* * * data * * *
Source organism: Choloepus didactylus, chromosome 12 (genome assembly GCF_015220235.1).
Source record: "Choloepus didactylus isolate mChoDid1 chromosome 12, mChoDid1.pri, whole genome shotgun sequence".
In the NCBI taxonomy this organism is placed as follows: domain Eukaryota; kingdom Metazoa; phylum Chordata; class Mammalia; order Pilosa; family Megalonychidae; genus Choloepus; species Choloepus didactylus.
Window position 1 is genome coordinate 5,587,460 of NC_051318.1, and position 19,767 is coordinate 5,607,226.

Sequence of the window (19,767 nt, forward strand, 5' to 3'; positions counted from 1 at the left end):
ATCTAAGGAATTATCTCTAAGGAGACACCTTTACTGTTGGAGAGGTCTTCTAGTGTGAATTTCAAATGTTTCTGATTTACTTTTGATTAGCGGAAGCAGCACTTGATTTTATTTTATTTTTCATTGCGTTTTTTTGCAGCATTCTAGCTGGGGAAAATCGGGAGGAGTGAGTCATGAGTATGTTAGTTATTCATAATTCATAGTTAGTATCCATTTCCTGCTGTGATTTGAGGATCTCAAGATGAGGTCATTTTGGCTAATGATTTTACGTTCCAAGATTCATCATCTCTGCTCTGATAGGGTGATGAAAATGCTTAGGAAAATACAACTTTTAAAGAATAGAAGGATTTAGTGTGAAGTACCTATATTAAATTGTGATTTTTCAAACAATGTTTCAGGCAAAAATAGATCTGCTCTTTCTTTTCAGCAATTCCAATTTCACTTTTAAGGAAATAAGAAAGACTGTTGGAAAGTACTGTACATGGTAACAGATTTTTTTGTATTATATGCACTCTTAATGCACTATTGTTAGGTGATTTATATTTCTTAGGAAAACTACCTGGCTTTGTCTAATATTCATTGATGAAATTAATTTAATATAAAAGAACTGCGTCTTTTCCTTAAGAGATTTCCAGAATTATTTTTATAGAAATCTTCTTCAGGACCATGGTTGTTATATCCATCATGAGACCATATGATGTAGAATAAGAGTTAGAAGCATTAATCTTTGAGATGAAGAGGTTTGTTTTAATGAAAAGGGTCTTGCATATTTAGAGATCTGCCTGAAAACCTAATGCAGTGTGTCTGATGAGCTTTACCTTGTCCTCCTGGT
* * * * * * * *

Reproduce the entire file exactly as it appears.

Source organism: Choloepus didactylus, chromosome 12 (genome assembly GCF_015220235.1).
Source record: "Choloepus didactylus isolate mChoDid1 chromosome 12, mChoDid1.pri, whole genome shotgun sequence".
In the NCBI taxonomy this organism is placed as follows: domain Eukaryota; kingdom Metazoa; phylum Chordata; class Mammalia; order Pilosa; family Megalonychidae; genus Choloepus; species Choloepus didactylus.
Window position 1 is genome coordinate 5,587,460 of NC_051318.1, and position 19,767 is coordinate 5,607,226.

Sequence of the window (19,767 nt, forward strand, 5' to 3'; positions counted from 1 at the left end):
ATCTAAGGAATTATCTCTAAGGAGACACCTTTACTGTTGGAGAGGTCTTCTAGTGTGAATTTCAAATGTTTCTGATTTACTTTTGATTAGCGGAAGCAGCACTTGATTTTATTTTATTTTTCATTGCGTTTTTTTGCAGCATTCTAGCTGGGGAAAATCGGGAGGAGTGAGTCATGAGTATGTTAGTTATTCATAATTCATAGTTAGTATCCATTTCCTGCTGTGATTTGAGGATCTCAAGATGAGGTCATTTTGGCTAATGATTTTACGTTCCAAGATTCATCATCTCTGCTCTGATAGGGTGATGAAAATGCTTAGGAAAATACAACTTTTAAAGAATAGAAGGATTTAGTGTGAAGTACCTATATTAAATTGTGATTTTTCAAACAATGTTTCAGGCAAAAATAGATCTGCTCTTTCTTTTCAGCAATTCCAATTTCACTTTTAAGGAAATAAGAAAGACTGTTGGAAAGTACTGTACATGGTAACAGATTTTTTTGTATTATATGCACTCTTAATGCACTATTGTTAGGTGATTTATATTTCTTAGGAAAACTACCTGGCTTTGTCTAATATTCATTGATGAAATTAATTTAATATAAAAGAACTGCGTCTTTTCCTTAAGAGATTTCCAGAATTATTTTTATAGAAATCTTCTTCAGGACCATGGTTGTTATATCCATCATGAGACCATATGATGTAGAATAAGAGTTAGAAGCATTAATCTTTGAGATGAAGAGGTTTGTTTTAATGAAAAGGGTCTTGCATATTTAGAGATCTGCCTGAAAACCTAATGCAGTGTGTCTGATGAGCTTTACCTTGTCCTCCTGGT